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Protocol for a systematic review of psychological treatment for methamphetamine use: an analysis of methamphetamine use and mental health symptom outcomes
  1. Alexandra Stuart1,
  2. Amanda L Baker2,
  3. Jenny Bowman1,
  4. Kristen McCarter2,
  5. Alexandra Mary Janice Denham2,
  6. Nicole Lee3,
  7. Kim Colyvas4,
  8. Adrian Dunlop2
  1. 1 School of Psychology, Faculty of Science, University of Newcastle, Callaghan, New South Wales, Australia
  2. 2 School of Medicine and Public Health, Faculty of Health and Medicine, University of Newcastle, Newcastle, New South Wales, Australia
  3. 3 Faculty of Health Sciences, Curtin University, Bentley, Australia
  4. 4 School of Mathematical and Physical Sciences, Faculty of Science, University of Newcastle, Callaghan, New South Wales, Australia
  1. Correspondence to Alexandra Stuart; alexandra.m.stuart{at}


Introduction People who use methamphetamine (MA) regularly, often experience symptoms of mental ill health associated with the use of the drug. These include symptoms of psychosis, depression, anxiety and also cognitive deficits. Accordingly, psychological treatments aim to reduce MA use and related problems, including symptoms of mental ill health. Although there has been a substantial body of research reporting on the evidence of effectiveness of psychological treatments for MA use, there is a paucity of research addressing the effectiveness of these treatments for coexisting symptoms of mental ill health. We aim to address this gap by providing a comprehensive overview of the evidence for psychological treatments for MA use and associated symptoms of mental ill health in experimental/controlled clinical studies. In addition, a critical evaluation of study methods and the outcomes of psychological interventions on MA use and symptoms of mental ill health will be conducted.

Methods and analysis The Cochrane Handbook for Systematic Reviews of Interventions and the Preferred Reporting Items for Systematic Reviews and Meta-Analysis statement will be used to inform the methods of this review. Eight electronic peer-reviewed databases will be searched. Pilot searches have been conducted for MA literature considering controlled clinical trials only. Eligible articles will be independently assessed against inclusion criteria. Before final analyses are completed, searches will be rerun and if eligible, additional studies will be retrieved for inclusion. A quantitative synthesis of the findings will be reported where possible, and ‘summary of findings’ tables will be generated for each comparison. Risk ratios and 95% CI (dichotomous outcomes) will be calculated and/or effect size according to Cohen’s formula (continuous outcomes) for the primary outcome of each trial.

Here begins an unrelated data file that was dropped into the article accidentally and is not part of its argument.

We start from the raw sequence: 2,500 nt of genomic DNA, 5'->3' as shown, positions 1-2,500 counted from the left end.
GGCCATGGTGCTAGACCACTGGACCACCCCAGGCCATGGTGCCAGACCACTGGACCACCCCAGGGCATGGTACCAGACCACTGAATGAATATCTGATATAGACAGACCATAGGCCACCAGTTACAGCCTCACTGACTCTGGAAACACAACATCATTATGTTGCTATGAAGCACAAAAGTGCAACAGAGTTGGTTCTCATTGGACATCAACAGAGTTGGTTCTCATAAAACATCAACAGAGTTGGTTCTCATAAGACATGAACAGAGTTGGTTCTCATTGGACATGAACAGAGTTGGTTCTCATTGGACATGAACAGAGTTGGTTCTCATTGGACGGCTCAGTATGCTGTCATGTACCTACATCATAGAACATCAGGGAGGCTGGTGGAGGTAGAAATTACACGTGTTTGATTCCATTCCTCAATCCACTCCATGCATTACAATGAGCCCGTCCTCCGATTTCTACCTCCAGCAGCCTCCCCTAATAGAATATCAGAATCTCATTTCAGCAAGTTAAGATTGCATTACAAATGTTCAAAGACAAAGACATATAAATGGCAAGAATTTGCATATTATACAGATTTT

Ethics and dissemination No ethical issues are foreseen. Findings will be disseminated widely to clinicians and researchers via journal publication and conference presentation(s).

Trial registration number CRD42016043657.

  • mental health
  • substance misuse
  • quality in health care

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  • Contributors AS is the guarantor of the review. AS, ALB, AD, AMJD, KM and JB assisted in writing the protocol. AS performed the preliminary searches, will perform data extraction, conduct quality assessments and draft the systematic review paper. AMJD will screen references and cross-check data extraction and perform independent quality ratings. AS developed the search strategy with the assistance of a research librarian. KC provided statistical expertise. ALB provided expertise on psychological treatment for MA use. AD provided expertise on pharmacotherapy. JB provided expertise on the process of systematic reviews. All other authors contributed to the conception and design of this systematic review and will assist AS and AMJD to resolve any discrepancies in relation to data extraction, study inclusion and quality ratings. AS, ALB, AD, AMJD, JB, KM and NL read, provided feedback and approved the protocol manuscript and will offer critical revisions for the review manuscript.

  • Funding The School of Psychology and the School of Medicine and Public Health, University of Newcastle, NSW, Australia supported this work. No specific grant from any funding agency in the commercial, public or not-for-profit sectors was received for this research.

  • Competing interests None declared.

  • Patient consent Not applicable.

  • Provenance and peer review Not commissioned; externally peer reviewed.

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